Bell Atlantic Corp. closed the books on 1994 yesterday by posting solid but unspectacular quarterly results that met its financial goals but failed to impress Wall Street.
The Philadelphia-based telephone company reported fourth-quarter income of $314.9 million, or 72 cents a share, compared with a profit of $333.1 million, or 76 cents a share, in the previous year. But analysts said a more valid comparison, excluding extraordinary adjustments from both years, showed 76 cents in fourth-quarter 1994 earnings compared with 77 cents in 1993.
The fourth-quarter earnings fell short of analysts' consensus estimates of about 81 cents a share. Bell Atlantic's stock fell 12 1/2 cents, to $50.50, on a day when the other six regional Bell companies' shares showed gains.
Cynthia Ciangio, a spokeswoman for Bell Atlantic, focused on the positive aspects of the report, noting that the company showed nearly a 10 percent gain in operating income, from $607.2 million in 1993 to $667.3 million last year.
"Overall, we're extremely pleased with our performance," said Ms. Ciangio, noting that the company's adjusted earnings of $3.53 per share for the full year fell within its target range.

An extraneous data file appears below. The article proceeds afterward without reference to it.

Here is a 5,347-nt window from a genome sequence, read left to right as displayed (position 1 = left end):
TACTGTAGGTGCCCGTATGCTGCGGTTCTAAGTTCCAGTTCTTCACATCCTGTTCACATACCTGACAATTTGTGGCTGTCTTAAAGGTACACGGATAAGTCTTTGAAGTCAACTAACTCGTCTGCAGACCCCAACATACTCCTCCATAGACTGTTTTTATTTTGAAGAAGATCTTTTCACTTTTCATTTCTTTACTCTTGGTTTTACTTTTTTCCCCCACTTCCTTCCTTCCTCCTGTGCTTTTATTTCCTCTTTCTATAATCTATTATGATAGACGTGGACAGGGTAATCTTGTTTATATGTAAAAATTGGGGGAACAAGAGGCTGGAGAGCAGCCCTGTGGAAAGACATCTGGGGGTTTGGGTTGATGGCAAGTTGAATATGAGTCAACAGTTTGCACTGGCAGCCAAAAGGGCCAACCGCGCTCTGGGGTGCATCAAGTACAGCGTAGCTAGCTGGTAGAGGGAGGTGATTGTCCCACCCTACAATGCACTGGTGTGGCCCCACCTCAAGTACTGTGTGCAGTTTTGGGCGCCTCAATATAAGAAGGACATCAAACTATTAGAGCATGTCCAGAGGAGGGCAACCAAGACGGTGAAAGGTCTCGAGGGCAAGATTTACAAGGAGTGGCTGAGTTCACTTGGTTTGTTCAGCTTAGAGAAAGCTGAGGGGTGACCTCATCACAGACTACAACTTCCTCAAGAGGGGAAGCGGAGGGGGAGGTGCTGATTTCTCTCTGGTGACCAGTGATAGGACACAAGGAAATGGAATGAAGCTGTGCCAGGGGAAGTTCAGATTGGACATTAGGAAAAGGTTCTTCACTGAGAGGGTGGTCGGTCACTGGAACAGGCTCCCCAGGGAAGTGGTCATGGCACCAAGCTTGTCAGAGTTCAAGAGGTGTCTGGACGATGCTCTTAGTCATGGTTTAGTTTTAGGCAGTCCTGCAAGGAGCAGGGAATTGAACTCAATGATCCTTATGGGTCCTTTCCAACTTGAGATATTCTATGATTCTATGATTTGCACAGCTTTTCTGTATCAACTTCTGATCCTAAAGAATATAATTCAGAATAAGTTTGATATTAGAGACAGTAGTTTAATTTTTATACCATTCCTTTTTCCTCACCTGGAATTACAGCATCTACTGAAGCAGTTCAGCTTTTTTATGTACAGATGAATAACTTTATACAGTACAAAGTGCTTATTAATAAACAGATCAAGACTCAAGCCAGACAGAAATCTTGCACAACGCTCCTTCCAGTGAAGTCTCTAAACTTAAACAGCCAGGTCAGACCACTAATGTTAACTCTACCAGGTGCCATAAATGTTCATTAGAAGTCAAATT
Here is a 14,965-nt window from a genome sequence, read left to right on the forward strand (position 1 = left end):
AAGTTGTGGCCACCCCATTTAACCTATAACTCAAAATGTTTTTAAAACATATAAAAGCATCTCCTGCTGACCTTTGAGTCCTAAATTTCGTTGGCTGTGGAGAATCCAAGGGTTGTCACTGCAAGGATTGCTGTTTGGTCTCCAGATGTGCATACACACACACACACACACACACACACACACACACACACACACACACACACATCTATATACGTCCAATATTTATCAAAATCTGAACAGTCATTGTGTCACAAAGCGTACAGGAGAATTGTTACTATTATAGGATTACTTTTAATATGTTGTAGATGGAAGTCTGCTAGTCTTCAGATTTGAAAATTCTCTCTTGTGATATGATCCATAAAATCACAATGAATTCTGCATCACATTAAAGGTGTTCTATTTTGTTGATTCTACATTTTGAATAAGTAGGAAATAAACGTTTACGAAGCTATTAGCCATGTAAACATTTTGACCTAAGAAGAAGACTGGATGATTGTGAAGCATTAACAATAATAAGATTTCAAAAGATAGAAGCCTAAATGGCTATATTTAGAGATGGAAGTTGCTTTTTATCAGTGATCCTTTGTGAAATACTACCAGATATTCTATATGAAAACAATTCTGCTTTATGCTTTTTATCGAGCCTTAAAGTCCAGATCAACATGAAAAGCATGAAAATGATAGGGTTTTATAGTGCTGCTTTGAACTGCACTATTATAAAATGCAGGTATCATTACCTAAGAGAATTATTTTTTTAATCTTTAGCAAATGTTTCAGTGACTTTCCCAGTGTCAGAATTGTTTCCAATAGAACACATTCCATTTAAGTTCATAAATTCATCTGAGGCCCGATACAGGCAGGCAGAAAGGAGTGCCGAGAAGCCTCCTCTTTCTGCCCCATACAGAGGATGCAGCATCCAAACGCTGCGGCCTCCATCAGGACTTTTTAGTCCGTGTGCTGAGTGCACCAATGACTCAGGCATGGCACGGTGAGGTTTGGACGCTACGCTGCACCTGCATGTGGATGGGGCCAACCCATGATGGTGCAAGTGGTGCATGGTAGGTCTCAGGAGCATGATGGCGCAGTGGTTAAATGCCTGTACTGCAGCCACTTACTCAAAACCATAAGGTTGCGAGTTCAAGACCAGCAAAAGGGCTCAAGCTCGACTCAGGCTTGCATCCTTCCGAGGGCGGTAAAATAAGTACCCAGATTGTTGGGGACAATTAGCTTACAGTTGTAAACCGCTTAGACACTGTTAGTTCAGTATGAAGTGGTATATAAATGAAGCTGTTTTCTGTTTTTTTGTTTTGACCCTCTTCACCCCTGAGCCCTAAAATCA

Bell Atlantic's net loss for the year came to $754.8 million, compared with earnings of $1.4 billion in 1993. The loss was the result of a $2.1 billion charge against earnings during the third quarter because of accounting changes and early repayment of debt. Without those charges, Bell Atlantic earned $1.4 billion, compared with $1.48 billion the previous year.
Tedd Alexander, a telecommunications analyst with Legg Mason in Baltimore, said the earnings decline reflected troubles in Bell Atlantic's six-state operating region, which includes Maryland. "Their region, from an economic standpoint, has not been very strong of late, particularly when you look at housing starts," he said.
Bell Atlantic said it continued to show dramatic growth in earnings from its cellular telephone business, which jumped from $785.5 million in 1993 to $1.06 billion in 1994.
Its subscriber base rose to 1.7 million, a gain of 62.1 percent from 1993.
The company's gains in wireless service were partially offset by a drop in the company's revenues from in-region toll calls, which dropped from $393.4 million in the fourth quarter of 1993 to $365.9 million in the same period last year.
Ms. Ciangio said that drop reflected competitive pressure from increasingly aggressive rivals. She said the drop was partly attributable to an expansion of local calling areas in Virginia.
The company's fourth-quarter earnings included a 4-cent-a-share charge reflecting the effects of the devaluation of the Mexican peso on the debt level of Grupo Iusacell, the Mexican cellular provider in which Bell Atlantic owns a 42 percent share.